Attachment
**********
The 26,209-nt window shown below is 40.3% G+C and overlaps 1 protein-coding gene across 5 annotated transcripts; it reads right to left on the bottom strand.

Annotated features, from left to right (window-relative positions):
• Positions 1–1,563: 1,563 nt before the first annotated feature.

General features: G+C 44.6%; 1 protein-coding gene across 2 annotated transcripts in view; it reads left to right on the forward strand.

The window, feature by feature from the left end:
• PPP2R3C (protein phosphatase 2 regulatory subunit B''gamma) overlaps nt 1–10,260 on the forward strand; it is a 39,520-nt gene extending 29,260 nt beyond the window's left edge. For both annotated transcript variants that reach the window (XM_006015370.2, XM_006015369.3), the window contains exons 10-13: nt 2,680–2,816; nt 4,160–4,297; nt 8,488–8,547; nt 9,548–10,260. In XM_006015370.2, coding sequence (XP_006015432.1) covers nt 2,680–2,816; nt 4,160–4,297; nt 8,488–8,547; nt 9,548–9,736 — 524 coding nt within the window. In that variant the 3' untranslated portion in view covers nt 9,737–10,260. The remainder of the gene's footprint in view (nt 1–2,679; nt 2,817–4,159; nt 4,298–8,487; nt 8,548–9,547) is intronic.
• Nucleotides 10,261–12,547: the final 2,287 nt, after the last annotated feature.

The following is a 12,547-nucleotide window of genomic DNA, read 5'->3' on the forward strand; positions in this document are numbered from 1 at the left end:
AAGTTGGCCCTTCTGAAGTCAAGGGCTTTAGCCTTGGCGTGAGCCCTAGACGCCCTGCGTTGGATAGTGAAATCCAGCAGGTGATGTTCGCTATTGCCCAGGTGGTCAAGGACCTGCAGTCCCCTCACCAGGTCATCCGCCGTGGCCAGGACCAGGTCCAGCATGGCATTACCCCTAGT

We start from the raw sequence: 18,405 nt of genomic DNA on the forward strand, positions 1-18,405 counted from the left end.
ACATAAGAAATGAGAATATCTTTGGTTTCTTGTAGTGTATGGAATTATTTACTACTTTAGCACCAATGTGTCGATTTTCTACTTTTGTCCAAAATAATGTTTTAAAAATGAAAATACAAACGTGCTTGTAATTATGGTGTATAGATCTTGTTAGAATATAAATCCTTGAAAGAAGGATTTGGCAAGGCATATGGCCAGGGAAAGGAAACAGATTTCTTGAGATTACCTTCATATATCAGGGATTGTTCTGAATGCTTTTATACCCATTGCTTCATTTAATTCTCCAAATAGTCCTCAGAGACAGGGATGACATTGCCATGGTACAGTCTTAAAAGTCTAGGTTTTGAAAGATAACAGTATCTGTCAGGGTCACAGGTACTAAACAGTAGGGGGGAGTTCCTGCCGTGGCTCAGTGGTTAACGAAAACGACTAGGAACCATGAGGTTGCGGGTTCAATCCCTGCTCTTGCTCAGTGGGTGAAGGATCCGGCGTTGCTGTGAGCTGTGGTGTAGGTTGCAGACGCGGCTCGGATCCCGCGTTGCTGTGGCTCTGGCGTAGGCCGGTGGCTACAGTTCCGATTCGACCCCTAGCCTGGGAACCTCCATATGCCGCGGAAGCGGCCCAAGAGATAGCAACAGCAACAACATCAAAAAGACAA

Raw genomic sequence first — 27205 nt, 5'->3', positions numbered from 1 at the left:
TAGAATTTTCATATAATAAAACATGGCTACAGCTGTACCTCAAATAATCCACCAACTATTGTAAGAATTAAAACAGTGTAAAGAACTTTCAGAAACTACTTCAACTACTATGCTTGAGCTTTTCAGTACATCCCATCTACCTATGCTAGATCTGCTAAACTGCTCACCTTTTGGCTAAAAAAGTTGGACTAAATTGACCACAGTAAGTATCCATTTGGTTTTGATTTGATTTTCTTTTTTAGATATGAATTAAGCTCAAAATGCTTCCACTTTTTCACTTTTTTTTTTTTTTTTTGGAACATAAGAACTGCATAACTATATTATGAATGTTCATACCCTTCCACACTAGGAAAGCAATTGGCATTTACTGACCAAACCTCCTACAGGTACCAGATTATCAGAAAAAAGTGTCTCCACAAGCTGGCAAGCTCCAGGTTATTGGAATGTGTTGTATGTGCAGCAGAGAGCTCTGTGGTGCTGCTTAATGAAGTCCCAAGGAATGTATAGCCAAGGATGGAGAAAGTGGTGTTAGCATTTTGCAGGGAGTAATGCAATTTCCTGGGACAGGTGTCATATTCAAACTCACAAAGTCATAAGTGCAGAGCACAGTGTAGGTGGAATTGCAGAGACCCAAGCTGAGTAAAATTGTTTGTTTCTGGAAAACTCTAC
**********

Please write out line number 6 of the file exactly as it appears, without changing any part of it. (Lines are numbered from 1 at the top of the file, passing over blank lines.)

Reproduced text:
• PPP2R3C (protein phosphatase 2 regulatory subunit B''gamma) overlaps nt 1–10,260 on the forward strand; it is a 39,520-nt gene extending 29,260 nt beyond the window's left edge. For both annotated transcript variants that reach the window (XM_006015370.2, XM_006015369.3), the window contains exons 10-13: nt 2,680–2,816; nt 4,160–4,297; nt 8,488–8,547; nt 9,548–10,260. In XM_006015370.2, coding sequence (XP_006015432.1) covers nt 2,680–2,816; nt 4,160–4,297; nt 8,488–8,547; nt 9,548–9,736 — 524 coding nt within the window. In that variant the 3' untranslated portion in view covers nt 9,737–10,260. The remainder of the gene's footprint in view (nt 1–2,679; nt 2,817–4,159; nt 4,298–8,487; nt 8,548–9,547) is intronic.